You are here

WATCH: Evidence of the Book of Mormon: Internal Complexity
BMC Team's picture
Post contributed by BMC Team
March 30, 2018

Synopsis

Some early critics of the Book of Mormon ridiculed its literary qualities. Over time, however, it’s become clear that the Book of Mormon is actually a remarkably complex and sophisticated text. This can be demonstrated on dozens of different levels, and when looked at together, its impressive literary features offer excellent evidence that Joseph Smith truly translated it by the gift and power of God.

References

Stylometry

  1. Book of Mormon Central, “Is It Possible That a Single Author Wrote the Book of Mormon? (2 Nephi 27:13),” KnoWhy 399 (January 16, 2018)
  2. Matthew Roper, Paul J. Fields, and G. Bruce Schaalje, “Stylometric Analyses of the Book of Mormon: A Short History,” Journal of the Book of Mormon and Other Restoration Scripture 21, no. 1 (2012): 28–45.
  3. Paul J. Fields, G. Bruce Schaalje, and Matthew Roper, “Examining a Misapplication of Nearest Shrunken Centroid Classification to Investigate Book of Mormon Authorship,” Mormon Studies Review 23, no. 1 (2011): 87–111.
  4. G. Bruce Schaalje, Paul J. Fields, Matthew Roper, Gregory L. Snow, “Extended Nearest Shrunken Centroid Classification: A New Method for Open-set Authorship Attribution of Texts of Varying Sizes,” Literary and Linguistic Computing 26, no. 1 (2011): 71–88.
  5. Bruce Schaalje, John L. Hilton, and John B. Archer, “Comparative Power of Three Author-Attribution Techniques for Differentiating Authors,” Journal of Book of Mormon Studies 6, no. 1 (1997): 47–63.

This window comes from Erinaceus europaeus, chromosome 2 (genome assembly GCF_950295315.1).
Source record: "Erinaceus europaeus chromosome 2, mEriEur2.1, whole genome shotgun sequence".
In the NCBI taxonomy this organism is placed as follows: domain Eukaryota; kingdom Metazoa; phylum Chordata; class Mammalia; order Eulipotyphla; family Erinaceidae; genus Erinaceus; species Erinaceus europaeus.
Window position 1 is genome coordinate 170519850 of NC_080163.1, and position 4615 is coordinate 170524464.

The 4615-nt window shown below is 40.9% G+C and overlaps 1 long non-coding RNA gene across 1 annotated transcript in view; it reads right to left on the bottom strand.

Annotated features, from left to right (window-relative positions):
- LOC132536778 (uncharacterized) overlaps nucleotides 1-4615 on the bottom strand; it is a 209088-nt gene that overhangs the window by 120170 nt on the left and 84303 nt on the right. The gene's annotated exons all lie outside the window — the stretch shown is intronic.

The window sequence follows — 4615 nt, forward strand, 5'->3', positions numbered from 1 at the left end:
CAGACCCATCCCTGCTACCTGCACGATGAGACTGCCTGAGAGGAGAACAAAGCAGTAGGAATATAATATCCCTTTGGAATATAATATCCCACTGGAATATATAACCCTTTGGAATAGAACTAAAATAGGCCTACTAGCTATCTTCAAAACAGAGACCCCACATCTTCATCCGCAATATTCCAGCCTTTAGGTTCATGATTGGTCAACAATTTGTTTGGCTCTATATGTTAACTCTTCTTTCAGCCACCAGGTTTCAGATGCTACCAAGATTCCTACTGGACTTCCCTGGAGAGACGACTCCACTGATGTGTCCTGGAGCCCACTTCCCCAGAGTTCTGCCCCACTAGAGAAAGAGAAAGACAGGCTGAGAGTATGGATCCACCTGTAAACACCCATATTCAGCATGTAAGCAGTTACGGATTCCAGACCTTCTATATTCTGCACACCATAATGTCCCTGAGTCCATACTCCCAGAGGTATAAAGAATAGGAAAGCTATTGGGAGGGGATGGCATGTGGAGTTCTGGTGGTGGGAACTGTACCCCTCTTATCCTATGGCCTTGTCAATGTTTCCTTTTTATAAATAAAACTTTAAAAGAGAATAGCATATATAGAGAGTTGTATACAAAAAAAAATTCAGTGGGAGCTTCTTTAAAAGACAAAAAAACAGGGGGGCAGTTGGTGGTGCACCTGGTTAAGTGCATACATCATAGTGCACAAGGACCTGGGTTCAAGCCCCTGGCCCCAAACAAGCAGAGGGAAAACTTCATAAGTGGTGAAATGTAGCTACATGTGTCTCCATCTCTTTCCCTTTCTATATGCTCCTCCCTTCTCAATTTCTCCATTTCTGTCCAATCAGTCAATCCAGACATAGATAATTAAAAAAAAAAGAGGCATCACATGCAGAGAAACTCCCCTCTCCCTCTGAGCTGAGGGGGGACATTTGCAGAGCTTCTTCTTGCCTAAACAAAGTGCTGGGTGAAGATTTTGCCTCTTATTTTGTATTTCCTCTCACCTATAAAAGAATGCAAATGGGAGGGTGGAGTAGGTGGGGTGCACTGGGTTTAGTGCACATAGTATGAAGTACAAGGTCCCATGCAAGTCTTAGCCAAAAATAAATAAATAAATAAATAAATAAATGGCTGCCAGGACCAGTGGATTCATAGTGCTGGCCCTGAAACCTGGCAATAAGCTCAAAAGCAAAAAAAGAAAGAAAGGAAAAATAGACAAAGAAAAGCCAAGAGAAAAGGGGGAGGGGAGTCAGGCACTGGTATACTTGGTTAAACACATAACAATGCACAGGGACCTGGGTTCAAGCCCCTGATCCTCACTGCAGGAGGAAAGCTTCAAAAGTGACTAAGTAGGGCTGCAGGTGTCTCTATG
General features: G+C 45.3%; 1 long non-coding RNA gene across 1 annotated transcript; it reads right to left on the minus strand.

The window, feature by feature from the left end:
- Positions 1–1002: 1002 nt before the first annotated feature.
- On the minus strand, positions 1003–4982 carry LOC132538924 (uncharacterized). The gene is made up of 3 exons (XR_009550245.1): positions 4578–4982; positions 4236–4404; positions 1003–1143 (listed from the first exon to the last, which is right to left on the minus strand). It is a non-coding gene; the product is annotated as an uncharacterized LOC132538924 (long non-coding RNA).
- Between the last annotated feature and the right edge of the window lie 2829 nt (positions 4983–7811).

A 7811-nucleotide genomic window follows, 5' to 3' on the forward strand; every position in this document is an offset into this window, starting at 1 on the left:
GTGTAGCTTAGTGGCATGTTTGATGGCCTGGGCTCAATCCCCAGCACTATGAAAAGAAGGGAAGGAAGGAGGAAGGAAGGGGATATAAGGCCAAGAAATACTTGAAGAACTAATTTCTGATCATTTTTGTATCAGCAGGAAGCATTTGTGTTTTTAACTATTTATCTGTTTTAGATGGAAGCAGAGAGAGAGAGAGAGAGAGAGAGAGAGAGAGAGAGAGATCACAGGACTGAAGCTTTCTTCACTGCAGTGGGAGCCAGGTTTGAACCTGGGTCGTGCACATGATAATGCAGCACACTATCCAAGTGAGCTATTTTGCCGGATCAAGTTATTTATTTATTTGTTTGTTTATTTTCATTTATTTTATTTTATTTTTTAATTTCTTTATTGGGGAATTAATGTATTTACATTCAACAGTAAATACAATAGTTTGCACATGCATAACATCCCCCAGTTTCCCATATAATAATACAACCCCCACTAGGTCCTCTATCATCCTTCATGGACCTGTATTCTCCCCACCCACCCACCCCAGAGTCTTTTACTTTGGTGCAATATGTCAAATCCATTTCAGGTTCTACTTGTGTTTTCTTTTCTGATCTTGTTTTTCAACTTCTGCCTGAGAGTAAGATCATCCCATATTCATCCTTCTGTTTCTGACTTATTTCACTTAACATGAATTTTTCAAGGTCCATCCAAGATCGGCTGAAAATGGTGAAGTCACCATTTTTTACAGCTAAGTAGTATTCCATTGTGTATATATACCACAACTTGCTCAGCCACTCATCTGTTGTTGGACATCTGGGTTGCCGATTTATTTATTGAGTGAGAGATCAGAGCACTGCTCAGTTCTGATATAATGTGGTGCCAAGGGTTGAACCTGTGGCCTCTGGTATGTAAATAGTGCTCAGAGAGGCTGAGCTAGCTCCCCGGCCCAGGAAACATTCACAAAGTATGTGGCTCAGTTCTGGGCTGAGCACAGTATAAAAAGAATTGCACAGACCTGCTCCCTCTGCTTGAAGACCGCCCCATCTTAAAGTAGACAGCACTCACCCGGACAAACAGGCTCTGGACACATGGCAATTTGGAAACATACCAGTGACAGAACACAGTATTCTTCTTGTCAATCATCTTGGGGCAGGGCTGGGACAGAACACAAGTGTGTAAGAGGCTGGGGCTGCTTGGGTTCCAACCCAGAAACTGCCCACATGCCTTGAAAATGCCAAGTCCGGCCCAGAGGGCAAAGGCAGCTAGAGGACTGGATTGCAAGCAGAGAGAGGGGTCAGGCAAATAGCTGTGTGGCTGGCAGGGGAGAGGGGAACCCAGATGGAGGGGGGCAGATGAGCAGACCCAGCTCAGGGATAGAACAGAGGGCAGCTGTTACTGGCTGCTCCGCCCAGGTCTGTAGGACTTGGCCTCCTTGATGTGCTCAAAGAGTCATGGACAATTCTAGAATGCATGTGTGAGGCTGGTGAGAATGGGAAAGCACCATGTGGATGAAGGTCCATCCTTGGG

6. John L. Hilton, “On Verifying Wordprint Studies: Book of Mormon Authorship,” BYU Studies Quarterly, 30, no. 3 (1990): 89–108; reprinted in Book of Mormon Authorship Revisited: The Evidence for Ancient Origins, ed. Noel B. Reynolds (Provo, UT: FARMS, 1997), 225–253.
  7. Wayne A. Larsen, Alvin C. Rencher, and Tim Layton, “Who Wrote the Book of Mormon? An Analysis of Wordprints,” BYU Studies 20, no. 3 (1980): 225–251; reprinted in Book of Mormon Authorship: New Light on Ancient Origins, ed. Noel B. Reynolds (Provo, UT: Religious Studies Center, Brigham Young University, 1982), 157–188.

Complex Source Texts

  1. John L. Sorenson, “Mormon’s Miraculous Book,” Ensign, February 2016, 38–41, online at lds.org.
  2. Gerald E. Smith, “Improvisation and Extemporaneous Change in the Book of Mormon (Part 2: Structural Evidences of Earlier Ancient versus Later Modern Constructions),” Interpreter: A Journal of Mormon Scripture 23 (2017): 53–90.
  3. Gerald E. Smith, “Improvisation and Extemporaneous Change in the Book of Mormon (Part 1: Evidence of an Imperfect, Authentic, Ancient Work of Scripture),” Interpreter: A Journal of Mormon Scripture 23 (2017): 1–44.